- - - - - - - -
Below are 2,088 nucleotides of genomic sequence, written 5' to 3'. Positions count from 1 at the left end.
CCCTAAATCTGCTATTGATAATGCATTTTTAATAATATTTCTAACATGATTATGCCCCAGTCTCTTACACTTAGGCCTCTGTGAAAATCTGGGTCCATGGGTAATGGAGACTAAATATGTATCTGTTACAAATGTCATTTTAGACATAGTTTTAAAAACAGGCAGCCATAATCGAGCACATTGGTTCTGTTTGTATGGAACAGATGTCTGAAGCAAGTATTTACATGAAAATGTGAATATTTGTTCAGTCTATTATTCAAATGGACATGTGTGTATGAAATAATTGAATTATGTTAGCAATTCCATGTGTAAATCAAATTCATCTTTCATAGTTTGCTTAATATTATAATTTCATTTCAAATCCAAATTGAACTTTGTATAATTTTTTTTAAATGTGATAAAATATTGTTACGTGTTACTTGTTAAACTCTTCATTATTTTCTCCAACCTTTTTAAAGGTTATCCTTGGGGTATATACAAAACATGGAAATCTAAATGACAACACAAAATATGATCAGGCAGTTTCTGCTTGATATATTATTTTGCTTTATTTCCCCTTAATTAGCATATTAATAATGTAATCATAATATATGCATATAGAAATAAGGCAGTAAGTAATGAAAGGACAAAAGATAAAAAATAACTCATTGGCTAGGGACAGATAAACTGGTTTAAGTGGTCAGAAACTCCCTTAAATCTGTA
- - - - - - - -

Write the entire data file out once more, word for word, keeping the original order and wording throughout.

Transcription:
Below are 2,088 nucleotides of genomic sequence, written 5' to 3'. Positions count from 1 at the left end.
CCCTAAATCTGCTATTGATAATGCATTTTTAATAATATTTCTAACATGATTATGCCCCAGTCTCTTACACTTAGGCCTCTGTGAAAATCTGGGTCCATGGGTAATGGAGACTAAATATGTATCTGTTACAAATGTCATTTTAGACATAGTTTTAAAAACAGGCAGCCATAATCGAGCACATTGGTTCTGTTTGTATGGAACAGATGTCTGAAGCAAGTATTTACATGAAAATGTGAATATTTGTTCAGTCTATTATTCAAATGGACATGTGTGTATGAAATAATTGAATTATGTTAGCAATTCCATGTGTAAATCAAATTCATCTTTCATAGTTTGCTTAATATTATAATTTCATTTCAAATCCAAATTGAACTTTGTATAATTTTTTTTAAATGTGATAAAATATTGTTACGTGTTACTTGTTAAACTCTTCATTATTTTCTCCAACCTTTTTAAAGGTTATCCTTGGGGTATATACAAAACATGGAAATCTAAATGACAACACAAAATATGATCAGGCAGTTTCTGCTTGATATATTATTTTGCTTTATTTCCCCTTAATTAGCATATTAATAATGTAATCATAATATATGCATATAGAAATAAGGCAGTAAGTAATGAAAGGACAAAAGATAAAAAATAACTCATTGGCTAGGGACAGATAAACTGGTTTAAGTGGTCAGAAACTCCCTTAAATCTGTA